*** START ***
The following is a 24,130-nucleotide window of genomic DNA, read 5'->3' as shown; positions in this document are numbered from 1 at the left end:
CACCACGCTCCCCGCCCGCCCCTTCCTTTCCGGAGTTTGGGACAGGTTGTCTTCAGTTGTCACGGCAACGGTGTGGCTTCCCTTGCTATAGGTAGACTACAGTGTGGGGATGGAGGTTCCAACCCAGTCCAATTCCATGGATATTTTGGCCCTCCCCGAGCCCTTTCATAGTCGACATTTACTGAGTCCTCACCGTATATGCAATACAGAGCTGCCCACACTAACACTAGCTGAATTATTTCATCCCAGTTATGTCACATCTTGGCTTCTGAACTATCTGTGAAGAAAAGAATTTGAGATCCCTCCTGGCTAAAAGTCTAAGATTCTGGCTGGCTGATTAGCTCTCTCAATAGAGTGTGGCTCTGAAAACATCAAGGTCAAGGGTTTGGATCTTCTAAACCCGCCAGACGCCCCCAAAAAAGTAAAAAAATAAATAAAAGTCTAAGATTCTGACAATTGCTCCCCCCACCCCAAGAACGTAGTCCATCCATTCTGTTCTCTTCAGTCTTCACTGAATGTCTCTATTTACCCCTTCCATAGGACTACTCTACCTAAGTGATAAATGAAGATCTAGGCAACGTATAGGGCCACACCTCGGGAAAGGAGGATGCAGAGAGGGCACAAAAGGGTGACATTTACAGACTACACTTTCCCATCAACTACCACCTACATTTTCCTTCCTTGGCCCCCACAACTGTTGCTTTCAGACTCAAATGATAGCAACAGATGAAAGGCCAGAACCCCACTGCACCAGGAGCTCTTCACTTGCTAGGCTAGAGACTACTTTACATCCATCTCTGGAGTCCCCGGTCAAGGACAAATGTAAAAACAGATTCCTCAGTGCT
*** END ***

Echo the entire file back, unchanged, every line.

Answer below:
The following is a 24,130-nucleotide window of genomic DNA, read 5'->3' as shown; positions in this document are numbered from 1 at the left end:
CACCACGCTCCCCGCCCGCCCCTTCCTTTCCGGAGTTTGGGACAGGTTGTCTTCAGTTGTCACGGCAACGGTGTGGCTTCCCTTGCTATAGGTAGACTACAGTGTGGGGATGGAGGTTCCAACCCAGTCCAATTCCATGGATATTTTGGCCCTCCCCGAGCCCTTTCATAGTCGACATTTACTGAGTCCTCACCGTATATGCAATACAGAGCTGCCCACACTAACACTAGCTGAATTATTTCATCCCAGTTATGTCACATCTTGGCTTCTGAACTATCTGTGAAGAAAAGAATTTGAGATCCCTCCTGGCTAAAAGTCTAAGATTCTGGCTGGCTGATTAGCTCTCTCAATAGAGTGTGGCTCTGAAAACATCAAGGTCAAGGGTTTGGATCTTCTAAACCCGCCAGACGCCCCCAAAAAAGTAAAAAAATAAATAAAAGTCTAAGATTCTGACAATTGCTCCCCCCACCCCAAGAACGTAGTCCATCCATTCTGTTCTCTTCAGTCTTCACTGAATGTCTCTATTTACCCCTTCCATAGGACTACTCTACCTAAGTGATAAATGAAGATCTAGGCAACGTATAGGGCCACACCTCGGGAAAGGAGGATGCAGAGAGGGCACAAAAGGGTGACATTTACAGACTACACTTTCCCATCAACTACCACCTACATTTTCCTTCCTTGGCCCCCACAACTGTTGCTTTCAGACTCAAATGATAGCAACAGATGAAAGGCCAGAACCCCACTGCACCAGGAGCTCTTCACTTGCTAGGCTAGAGACTACTTTACATCCATCTCTGGAGTCCCCGGTCAAGGACAAATGTAAAAACAGATTCCTCAGTGCT